My talk with Preble Street Executive Director Mark Swann yesterday, after learning he was named a finalist for the Congressional Medal of Honor Foundation’s Service Before Self Honors, was powerful as it always is with Mark.
Preble Street Executive Director Mark Swann stands amid rennovation debris at his organization’s new teen homeless shelter in Portland on Tuesday Feb. 28, 2012, due to open in September. Swann is a finalist in the Congressional Medal of Honor Foundation’s Service Before Self Honors.
I frequently walk away from interviews with Mark Swann thinking about ways I can be a better person. As one might expect would be the case with someone who’s a finalist for what’s called the most prestigious civilian award in America, he’s inspiring to talk to.
So what inspires the guy who inspires others?
Well, a lot of things that I mentioned in yesterday’s story – the resilient people he meets, his family, etc.
But one thing he mentioned didn’t make it into the final draft of yesterday’s piece, but I thought was interesting: Bill Shore’s 1999 book "The Cathedral Within."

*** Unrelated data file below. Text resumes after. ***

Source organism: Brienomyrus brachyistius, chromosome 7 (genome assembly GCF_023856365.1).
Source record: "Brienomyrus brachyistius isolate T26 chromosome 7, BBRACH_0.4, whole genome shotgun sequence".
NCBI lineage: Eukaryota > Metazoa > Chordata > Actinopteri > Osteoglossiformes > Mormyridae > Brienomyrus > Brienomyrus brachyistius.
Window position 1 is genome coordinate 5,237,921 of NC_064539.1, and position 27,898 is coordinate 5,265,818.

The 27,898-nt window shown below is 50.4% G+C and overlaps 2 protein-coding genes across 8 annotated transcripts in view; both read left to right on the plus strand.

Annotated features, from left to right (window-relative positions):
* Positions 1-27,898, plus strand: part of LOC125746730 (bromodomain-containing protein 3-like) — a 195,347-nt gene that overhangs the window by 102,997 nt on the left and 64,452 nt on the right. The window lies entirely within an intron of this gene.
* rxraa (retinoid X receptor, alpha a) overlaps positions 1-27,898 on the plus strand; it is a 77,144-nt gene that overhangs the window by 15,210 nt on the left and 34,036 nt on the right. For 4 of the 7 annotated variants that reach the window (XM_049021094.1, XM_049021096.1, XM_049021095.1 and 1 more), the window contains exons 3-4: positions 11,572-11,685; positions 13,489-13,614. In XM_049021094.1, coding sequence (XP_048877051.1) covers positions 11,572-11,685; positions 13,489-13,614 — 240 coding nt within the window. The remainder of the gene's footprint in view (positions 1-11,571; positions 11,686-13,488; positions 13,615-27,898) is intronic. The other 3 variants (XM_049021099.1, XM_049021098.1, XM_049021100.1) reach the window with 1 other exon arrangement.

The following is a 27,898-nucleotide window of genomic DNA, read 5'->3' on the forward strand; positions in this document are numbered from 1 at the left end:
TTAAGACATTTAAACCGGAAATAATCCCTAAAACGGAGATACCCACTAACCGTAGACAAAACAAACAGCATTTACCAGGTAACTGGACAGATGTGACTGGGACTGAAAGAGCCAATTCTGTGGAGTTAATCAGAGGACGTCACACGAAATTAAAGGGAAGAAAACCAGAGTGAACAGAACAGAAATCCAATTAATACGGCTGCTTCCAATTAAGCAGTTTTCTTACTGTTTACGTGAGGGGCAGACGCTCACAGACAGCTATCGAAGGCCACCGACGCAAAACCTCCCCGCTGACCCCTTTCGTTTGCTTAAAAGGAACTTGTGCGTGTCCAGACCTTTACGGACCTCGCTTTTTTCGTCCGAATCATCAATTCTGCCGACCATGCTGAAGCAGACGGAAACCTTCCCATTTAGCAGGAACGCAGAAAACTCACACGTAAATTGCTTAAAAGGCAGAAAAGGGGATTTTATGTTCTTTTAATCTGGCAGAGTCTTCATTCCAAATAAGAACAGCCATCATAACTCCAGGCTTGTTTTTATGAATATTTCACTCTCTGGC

I asked Mark, frankly, how long can he keep working so hard to fight poverty, homelessness and hunger? He’s been on this emotionally taxing rollercoaster for 20-plus years, and there are more tragic cases of homelessness in Portland now than in years. Does he ever throw his hands up in the air and say, "What’s the point?"
Well, no. Obviously.
And as for why not, he pointed in part to Shore’s book. He said the book recalls that some of the world’s great cathedrals took 100 years or more to build. The builders in many cases would be born, grow up and die while the structure was in progress. Said Swann:
These artisans and stoneworkers spent their entire lives building a cathedral that they knew they’d never see.
But they took heart in the fact that their lives contributed to a greater goal, and knew that without their life’s work, humanity might never get to that special place. Swann said he and the others at Preble Street – and in similar lines of work – envision a world of social justice, where no one’s homeless or hungry. He said he realizes it’s something he’ll never see – like the artisans working on the cathedrals – but it’s worth it to contribute to that greater goal.
Another thing he said stuck out to me, about the base philosophy that drives Preble Street, which was founded as a teaching arm for University of Southern Maine social work students in the 1970s before splitting off to become an independent nonprofit in 1985. Swann said:
It’s about human relations and treating people the way you want to be treated, no matter who they are. No matter who they are. It’s a simple premise.
Simple indeed. But yet so hard for so many people.